From my childhood.Lecturer.

24 августа 2016 - Надежда Колесникова
   I was an exemplary schoolgirl, one of the best in class. I was a success in studying- I was fond of reading- I went in for volleyball- I was an active Komsomol member.
   Once an important man came from the district Centre. He was to lecture. I don’t remember the topic but just an episode remained in my memory store. The lecturer told something about Pavlic Morosov’s treachery of his father. Each Soviet pupil knew this story. So did I. I did know. I was a good Komsomol member. But the thing is that during the lecturer’s telling I happened to be thinking over the idea of family relations. I even imagined the scene of betraying, Pavel’s words, his father’s grief. Some hesitation arose in my mind. If Pavel had been right? My thoughts are likely to have reflected on my face…  “I see some of you don’t know about Pavel Morosov, the hero-boy of the USSR.”-said the lecturer: “For example, this girl.” I looked up and saw him showing at me. “Girl, stand up. Don’t you know?”  I stood up but understood nothing. I was at my wit’s end. Everybody-teachers- classmates- kept silence. I kept silence. “Shame on you!”- cried the Man.
   I was fond of reading. I had read many books about children of the WWII. I did read about Pavlic. Different feeling -shock, offence, pain, indignation,hatred and  fright- mixed up in my poor head. I kept silence.
   Suddenly I felt somebody touching me. It was my deskmate. She caught my hand under the desk, pressed it and kept holding.  This  strong pressing of her warm hand  saved me from sobbing and maybe from hysterics or depression.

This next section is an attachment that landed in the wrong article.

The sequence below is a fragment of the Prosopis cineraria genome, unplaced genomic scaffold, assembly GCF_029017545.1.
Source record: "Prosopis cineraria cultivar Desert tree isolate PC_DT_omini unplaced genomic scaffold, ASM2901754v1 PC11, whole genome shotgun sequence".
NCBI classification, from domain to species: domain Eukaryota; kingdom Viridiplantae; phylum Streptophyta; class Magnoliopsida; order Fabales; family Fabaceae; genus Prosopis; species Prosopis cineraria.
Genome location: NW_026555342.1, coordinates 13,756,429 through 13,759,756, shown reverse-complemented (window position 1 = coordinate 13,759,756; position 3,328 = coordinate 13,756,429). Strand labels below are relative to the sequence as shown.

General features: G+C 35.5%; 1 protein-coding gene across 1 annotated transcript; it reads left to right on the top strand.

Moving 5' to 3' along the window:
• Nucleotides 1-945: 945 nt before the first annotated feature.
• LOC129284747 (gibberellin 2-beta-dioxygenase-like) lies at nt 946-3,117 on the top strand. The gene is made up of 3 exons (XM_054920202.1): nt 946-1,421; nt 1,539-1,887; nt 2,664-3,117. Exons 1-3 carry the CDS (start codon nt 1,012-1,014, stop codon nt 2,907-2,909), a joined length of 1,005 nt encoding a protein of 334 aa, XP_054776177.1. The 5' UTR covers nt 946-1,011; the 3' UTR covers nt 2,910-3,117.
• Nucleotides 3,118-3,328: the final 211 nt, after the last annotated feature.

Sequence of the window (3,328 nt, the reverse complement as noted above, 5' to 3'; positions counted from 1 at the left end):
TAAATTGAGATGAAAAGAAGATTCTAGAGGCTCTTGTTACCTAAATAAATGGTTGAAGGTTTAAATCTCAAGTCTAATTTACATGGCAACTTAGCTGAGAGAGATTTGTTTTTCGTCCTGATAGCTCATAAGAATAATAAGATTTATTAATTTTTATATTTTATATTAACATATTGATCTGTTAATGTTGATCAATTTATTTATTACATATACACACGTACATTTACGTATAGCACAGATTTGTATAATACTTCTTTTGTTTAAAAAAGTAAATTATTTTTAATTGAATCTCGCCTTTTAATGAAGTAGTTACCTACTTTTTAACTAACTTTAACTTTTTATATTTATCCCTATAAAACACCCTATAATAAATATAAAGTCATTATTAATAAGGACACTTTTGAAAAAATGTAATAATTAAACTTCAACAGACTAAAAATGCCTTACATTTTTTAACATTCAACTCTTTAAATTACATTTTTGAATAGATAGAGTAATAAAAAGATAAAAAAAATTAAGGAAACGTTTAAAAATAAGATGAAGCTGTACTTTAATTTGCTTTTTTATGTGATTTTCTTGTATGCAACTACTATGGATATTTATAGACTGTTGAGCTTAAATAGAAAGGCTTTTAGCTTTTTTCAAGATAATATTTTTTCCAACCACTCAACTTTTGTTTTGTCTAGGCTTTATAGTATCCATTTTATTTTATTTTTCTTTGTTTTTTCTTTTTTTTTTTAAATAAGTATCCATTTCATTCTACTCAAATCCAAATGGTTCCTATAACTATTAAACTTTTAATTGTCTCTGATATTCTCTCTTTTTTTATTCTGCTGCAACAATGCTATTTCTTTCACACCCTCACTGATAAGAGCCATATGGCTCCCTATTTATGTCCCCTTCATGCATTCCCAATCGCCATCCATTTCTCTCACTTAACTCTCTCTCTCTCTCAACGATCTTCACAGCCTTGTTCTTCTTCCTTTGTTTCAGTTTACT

© Copyright: Надежда Колесникова, 2016

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от 24 августа 2016

[Скрыть] Регистрационный номер 0352230 выдан для произведения:    I was an exemplary schoolgirl, one of the best in class. I was a success in studying- I was fond of reading- I went in for volleyball- I was an active Komsomol member.
   Once an important man came from the district Centre. He was to lecture. I don’t remember the topic but just an episode remained in my memory store. The lecturer told something about Pavlic Morosov’s treachery of his father. Each Soviet pupil knew this story. So did I. I did know. I was a good Komsomol member. But the thing is that during the lecturer’s telling I happened to be thinking over the idea of family relations. I even imagined the scene of betraying, Pavel’s words, his father’s grief. Some hesitation arose in my mind. If Pavel had been right? My thoughts are likely to have reflected on my face…  “I see some of you don’t know about Pavel Morosov, the hero-boy of the USSR.”-said the lecturer: “For example, this girl.” I looked up and saw him showing at me. “Girl, stand up. Don’t you know?”  I stood up but understood nothing. I was at my wit’s end. Everybody-teachers- classmates- kept silence. I kept silence. “Shame on you!”- cried the Man.
   I was fond of reading. I had read many books about children of the WWII. I did read about Pavlic. Different feeling -shock, offence, pain, indignation,hatred and  fright- mixed up in my poor head. I kept silence.
   Suddenly I felt somebody touching me. It was my deskmate. She caught my hand under the desk, pressed it and kept holding.  This  strong pressing of her warm hand  saved me from sobbing and maybe from hysterics or depression. 
 
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